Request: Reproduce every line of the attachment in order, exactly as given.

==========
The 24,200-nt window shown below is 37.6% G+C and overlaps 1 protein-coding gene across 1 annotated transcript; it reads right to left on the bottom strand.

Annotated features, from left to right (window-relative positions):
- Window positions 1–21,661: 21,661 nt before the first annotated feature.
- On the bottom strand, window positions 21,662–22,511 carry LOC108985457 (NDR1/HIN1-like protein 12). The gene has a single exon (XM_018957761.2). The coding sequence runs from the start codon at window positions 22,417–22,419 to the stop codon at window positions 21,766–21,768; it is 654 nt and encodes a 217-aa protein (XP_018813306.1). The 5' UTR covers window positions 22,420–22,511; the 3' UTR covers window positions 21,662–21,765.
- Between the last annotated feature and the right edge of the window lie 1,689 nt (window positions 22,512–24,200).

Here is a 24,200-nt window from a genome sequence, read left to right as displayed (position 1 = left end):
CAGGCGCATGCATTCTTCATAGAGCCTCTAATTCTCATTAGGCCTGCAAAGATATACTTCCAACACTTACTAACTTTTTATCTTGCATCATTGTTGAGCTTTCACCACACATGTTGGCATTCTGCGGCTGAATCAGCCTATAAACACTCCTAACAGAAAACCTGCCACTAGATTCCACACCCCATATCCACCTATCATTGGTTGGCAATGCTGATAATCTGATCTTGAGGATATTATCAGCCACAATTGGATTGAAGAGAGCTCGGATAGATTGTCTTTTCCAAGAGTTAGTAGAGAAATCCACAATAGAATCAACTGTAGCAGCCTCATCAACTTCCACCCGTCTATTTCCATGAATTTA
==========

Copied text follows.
The 24,200-nt window shown below is 37.6% G+C and overlaps 1 protein-coding gene across 1 annotated transcript; it reads right to left on the bottom strand.

Annotated features, from left to right (window-relative positions):
- Window positions 1–21,661: 21,661 nt before the first annotated feature.
- On the bottom strand, window positions 21,662–22,511 carry LOC108985457 (NDR1/HIN1-like protein 12). The gene has a single exon (XM_018957761.2). The coding sequence runs from the start codon at window positions 22,417–22,419 to the stop codon at window positions 21,766–21,768; it is 654 nt and encodes a 217-aa protein (XP_018813306.1). The 5' UTR covers window positions 22,420–22,511; the 3' UTR covers window positions 21,662–21,765.
- Between the last annotated feature and the right edge of the window lie 1,689 nt (window positions 22,512–24,200).

Here is a 24,200-nt window from a genome sequence, read left to right as displayed (position 1 = left end):
CAGGCGCATGCATTCTTCATAGAGCCTCTAATTCTCATTAGGCCTGCAAAGATATACTTCCAACACTTACTAACTTTTTATCTTGCATCATTGTTGAGCTTTCACCACACATGTTGGCATTCTGCGGCTGAATCAGCCTATAAACACTCCTAACAGAAAACCTGCCACTAGATTCCACACCCCATATCCACCTATCATTGGTTGGCAATGCTGATAATCTGATCTTGAGGATATTATCAGCCACAATTGGATTGAAGAGAGCTCGGATAGATTGTCTTTTCCAAGAGTTAGTAGAGAAATCCACAATAGAATCAACTGTAGCAGCCTCATCAACTTCCACCCGTCTATTTCCATGAATTTA